van Hool

During the past year, Valk Welding supplied four new robot installations to the company Van Hool in Lier, Belgium, Europe’s largest manufacturer of busses and industrial ve¬hicles.

During the past year, Valk Welding supplied four new robot installations to the company Van Hool in Lier, Belgium, Europe’s largest manufacturer of busses and industrial ve­hicles. Van Hool has been a client of Valk Welding for many years and is extremely satisfied with the supplied products and services. From the beginning we considered how we could maximise the yield of the new robots. We talked with Mario Discart of Van Hool about the measu­res he and his colleagues had taken to make the robots as productive as possible.

Analysis

During the initial phases, Mario spent much time on analysing the company’s own opera­ting processes. He even wrote a programme that enabled him to read out the parameters for all the robots in order to compare their performances. On the basis of this informa­tion he was able to chart the non-productive elements of the welding process.

Changing drums costs time

As these robots are placed on a conveyor, changing drums turned out to be extre­mely time consuming. The robot needed to be stopped and sometimes needed to be manoeuvred by hand to a position where the drums could be placed near the robot on the platform. Then the drums needed to be hoisted over the jig with all the correspon­ding dangers. A production stop of one hour was no exception when it came to changing a drum of welding wire.

The PFA offers relief

The Pneumatic Feed Assist from Wire Wizard offered the opportunity to solve a number of time-consuming activities in one go. With the option to work with a wire cable of 30 me­tres or more, it became possible to place the drums outside the installation. The wire cable did not need to be brought to the robot with a hanging construction, but could go into the carrier together with the other cables that lead to the robot arm.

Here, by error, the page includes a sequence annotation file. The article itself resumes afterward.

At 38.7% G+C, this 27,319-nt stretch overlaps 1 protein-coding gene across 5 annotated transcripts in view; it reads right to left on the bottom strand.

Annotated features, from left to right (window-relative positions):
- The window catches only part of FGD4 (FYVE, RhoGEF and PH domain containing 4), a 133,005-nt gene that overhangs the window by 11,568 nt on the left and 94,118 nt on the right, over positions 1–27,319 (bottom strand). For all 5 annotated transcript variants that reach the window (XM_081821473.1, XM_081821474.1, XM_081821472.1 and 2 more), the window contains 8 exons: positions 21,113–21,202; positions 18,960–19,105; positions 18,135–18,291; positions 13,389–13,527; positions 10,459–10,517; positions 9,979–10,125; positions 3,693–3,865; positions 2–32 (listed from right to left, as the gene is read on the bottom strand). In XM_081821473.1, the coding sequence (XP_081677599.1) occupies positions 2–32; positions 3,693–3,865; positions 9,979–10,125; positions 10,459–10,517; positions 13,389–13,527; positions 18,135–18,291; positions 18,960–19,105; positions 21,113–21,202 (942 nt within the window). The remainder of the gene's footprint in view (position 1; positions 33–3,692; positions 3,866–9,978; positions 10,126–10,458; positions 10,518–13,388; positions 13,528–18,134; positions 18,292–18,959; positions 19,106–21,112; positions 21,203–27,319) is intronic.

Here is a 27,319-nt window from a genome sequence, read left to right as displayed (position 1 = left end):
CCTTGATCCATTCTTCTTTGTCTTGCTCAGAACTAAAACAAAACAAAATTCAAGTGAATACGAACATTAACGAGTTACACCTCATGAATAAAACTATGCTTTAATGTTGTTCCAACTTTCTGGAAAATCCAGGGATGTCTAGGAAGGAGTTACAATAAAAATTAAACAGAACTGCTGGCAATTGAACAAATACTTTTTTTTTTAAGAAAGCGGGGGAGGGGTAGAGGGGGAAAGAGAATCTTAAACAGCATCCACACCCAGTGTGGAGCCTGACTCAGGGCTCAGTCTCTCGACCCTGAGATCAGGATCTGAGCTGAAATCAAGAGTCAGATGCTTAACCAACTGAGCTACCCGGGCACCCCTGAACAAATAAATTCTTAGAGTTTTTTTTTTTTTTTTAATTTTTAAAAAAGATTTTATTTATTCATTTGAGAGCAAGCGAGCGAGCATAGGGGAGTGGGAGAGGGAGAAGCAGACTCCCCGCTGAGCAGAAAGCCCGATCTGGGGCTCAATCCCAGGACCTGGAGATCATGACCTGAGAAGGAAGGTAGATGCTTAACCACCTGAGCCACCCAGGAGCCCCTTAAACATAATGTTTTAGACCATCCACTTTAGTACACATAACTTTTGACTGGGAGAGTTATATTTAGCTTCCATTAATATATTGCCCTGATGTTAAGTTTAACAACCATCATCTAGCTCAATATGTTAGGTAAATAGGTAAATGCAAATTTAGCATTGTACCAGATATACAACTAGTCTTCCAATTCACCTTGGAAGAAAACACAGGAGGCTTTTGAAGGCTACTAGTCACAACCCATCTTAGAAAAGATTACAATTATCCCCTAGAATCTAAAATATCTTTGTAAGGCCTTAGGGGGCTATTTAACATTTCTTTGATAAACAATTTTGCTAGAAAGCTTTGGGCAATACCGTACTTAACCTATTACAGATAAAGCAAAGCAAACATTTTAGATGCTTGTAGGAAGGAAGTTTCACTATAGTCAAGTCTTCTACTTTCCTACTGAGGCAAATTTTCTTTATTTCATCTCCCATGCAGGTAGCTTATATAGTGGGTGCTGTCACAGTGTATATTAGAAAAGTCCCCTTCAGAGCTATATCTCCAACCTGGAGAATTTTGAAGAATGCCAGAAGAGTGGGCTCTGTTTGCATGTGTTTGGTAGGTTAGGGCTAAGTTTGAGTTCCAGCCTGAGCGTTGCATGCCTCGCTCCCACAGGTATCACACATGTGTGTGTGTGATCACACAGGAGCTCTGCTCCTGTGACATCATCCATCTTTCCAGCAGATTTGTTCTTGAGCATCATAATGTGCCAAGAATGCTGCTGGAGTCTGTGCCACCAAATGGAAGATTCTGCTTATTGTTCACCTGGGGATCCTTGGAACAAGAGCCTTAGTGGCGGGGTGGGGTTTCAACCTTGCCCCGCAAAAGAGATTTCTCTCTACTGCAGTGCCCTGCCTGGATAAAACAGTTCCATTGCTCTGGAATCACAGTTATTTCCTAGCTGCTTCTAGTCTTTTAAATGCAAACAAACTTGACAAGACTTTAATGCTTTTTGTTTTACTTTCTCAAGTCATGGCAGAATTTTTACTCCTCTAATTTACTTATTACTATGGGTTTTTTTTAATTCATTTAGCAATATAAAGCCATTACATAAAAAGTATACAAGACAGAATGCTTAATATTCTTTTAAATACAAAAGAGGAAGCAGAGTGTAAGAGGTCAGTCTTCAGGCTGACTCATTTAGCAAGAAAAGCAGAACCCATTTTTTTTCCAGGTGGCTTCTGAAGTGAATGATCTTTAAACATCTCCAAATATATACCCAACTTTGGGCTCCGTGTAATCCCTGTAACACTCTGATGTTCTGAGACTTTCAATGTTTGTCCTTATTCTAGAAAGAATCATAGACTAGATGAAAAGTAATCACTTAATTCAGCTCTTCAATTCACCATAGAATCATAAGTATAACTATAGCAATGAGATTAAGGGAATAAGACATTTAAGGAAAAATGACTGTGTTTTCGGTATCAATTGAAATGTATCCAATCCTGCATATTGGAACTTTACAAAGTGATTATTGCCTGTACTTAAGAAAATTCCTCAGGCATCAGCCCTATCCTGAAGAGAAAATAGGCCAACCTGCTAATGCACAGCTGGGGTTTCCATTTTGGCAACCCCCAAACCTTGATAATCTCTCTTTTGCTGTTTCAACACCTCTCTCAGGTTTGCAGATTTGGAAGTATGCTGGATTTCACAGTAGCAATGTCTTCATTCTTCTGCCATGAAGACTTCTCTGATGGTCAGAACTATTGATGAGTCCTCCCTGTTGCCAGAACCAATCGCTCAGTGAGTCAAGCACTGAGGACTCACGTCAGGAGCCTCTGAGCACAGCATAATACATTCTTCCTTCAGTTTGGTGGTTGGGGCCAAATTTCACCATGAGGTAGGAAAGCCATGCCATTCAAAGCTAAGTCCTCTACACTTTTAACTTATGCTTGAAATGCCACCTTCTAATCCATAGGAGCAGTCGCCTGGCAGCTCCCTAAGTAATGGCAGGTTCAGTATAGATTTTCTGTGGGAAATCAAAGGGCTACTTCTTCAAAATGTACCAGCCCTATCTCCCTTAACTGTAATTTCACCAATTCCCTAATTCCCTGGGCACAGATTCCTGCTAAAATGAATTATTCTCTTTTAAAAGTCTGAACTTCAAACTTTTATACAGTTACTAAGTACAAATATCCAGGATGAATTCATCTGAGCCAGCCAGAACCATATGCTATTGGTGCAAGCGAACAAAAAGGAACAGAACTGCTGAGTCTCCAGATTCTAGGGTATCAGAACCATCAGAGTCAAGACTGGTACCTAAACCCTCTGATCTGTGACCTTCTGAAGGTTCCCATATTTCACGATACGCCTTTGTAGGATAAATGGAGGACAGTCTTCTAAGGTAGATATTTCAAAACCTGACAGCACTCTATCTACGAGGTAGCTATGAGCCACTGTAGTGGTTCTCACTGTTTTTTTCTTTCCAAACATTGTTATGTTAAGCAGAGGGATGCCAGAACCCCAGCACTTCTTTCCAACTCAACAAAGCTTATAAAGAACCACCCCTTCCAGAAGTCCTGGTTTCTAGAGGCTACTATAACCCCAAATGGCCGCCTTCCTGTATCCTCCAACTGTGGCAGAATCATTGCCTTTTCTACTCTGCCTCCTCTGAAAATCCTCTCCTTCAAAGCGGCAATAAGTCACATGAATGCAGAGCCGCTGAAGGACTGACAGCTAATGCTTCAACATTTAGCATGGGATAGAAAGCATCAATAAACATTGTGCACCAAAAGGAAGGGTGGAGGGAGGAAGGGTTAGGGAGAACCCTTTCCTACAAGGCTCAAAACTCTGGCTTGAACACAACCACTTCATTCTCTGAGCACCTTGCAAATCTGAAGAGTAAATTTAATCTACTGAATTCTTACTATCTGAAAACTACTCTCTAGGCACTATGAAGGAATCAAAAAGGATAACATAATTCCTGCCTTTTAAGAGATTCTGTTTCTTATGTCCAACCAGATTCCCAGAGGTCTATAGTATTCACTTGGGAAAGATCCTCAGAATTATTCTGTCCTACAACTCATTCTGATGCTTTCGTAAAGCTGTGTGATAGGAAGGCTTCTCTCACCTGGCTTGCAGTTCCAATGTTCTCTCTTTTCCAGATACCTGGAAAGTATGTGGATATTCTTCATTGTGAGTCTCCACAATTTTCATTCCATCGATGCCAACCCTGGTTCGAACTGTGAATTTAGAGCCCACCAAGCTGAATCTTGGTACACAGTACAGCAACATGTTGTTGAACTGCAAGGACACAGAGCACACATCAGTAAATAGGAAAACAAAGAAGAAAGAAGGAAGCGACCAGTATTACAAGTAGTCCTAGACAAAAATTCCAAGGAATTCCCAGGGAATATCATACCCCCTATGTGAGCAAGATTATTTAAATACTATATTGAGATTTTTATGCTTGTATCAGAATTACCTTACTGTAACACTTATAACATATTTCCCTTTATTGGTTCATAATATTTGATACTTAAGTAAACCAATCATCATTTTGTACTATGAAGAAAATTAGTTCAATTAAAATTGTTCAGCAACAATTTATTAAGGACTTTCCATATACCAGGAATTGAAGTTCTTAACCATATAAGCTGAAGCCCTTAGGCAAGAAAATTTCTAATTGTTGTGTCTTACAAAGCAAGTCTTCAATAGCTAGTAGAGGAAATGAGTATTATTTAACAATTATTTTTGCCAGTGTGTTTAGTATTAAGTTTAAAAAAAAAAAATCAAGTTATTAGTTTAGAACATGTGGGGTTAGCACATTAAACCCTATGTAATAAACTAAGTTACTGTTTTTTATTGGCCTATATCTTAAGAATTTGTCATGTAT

Quick longitudinal movement

As many products are welded, all three robots were placed on a conveyor. Mario Discart, “As the drums are no longer on the conveyor carriage with the robot, the carriage is much lighter and can manoeuvre much faster. You no longer need to bring 250kg, or in the case of two drums 500kg, to running speed and then apply the brakes. The carriage can also be made lighter and therefore che­aper, and the wear and tear of the conveyor is significantly lower.”

Less wear and tear

As the wire is pushed into the outside bend of the wire cable by the PFA unit, the wire in the wire cable has no friction. Mario Discart, “This means there is minimum wear and tear of the cable and no material is scraped from the wire, so there is less contamination too. The wire motor also has a reduced load with the PFA unit, as the wire is fed to the end of the wire cable and can be pulled out without using power.”

For stainless steel to

Van Hool works on the new installations with a wire-exchange system that enables them to switch between steel and stainless steel. Stainless steel presents no problem to the PFA unit. As the wear and tear is minimal, the wire cables for the stainless steel wire have a hard-steel internal liner.

Increased optimisation

Mario Discart and his colleagues have optimi­sed the plants and the PFA units even further. There are trolleys to put the drums on and they have their fixed place near the cell. The cone with the PFA unit is mounted on a ver­tical strip on the wall, so it can be moved up when the drums are changed. The PFA unit is also used to insert new wire; it pulls the wire extremely quickly through the wire cable to the wire motor. All in all, a small investment has achieved major improvements that en­sure structural time gains and costs savings.

Benefits of using PFA units for Van Hool:

• Drums can be changed faster - previously 1 hour, now 10 minutes.
• No more dangerous and risky hoisting of drums.
• The carriage of the longitudinal guide with the robot on it is much lighter and can manoeuvre much faster.
• The longitudinal guide has a reduced load and is less susceptible to wear and tear.
• The wire motor of the robot has virtually no load, and the wire spools last much longer.
• It is much easier to control the position of the welding wire in the drum.

www.vanhool.be

 

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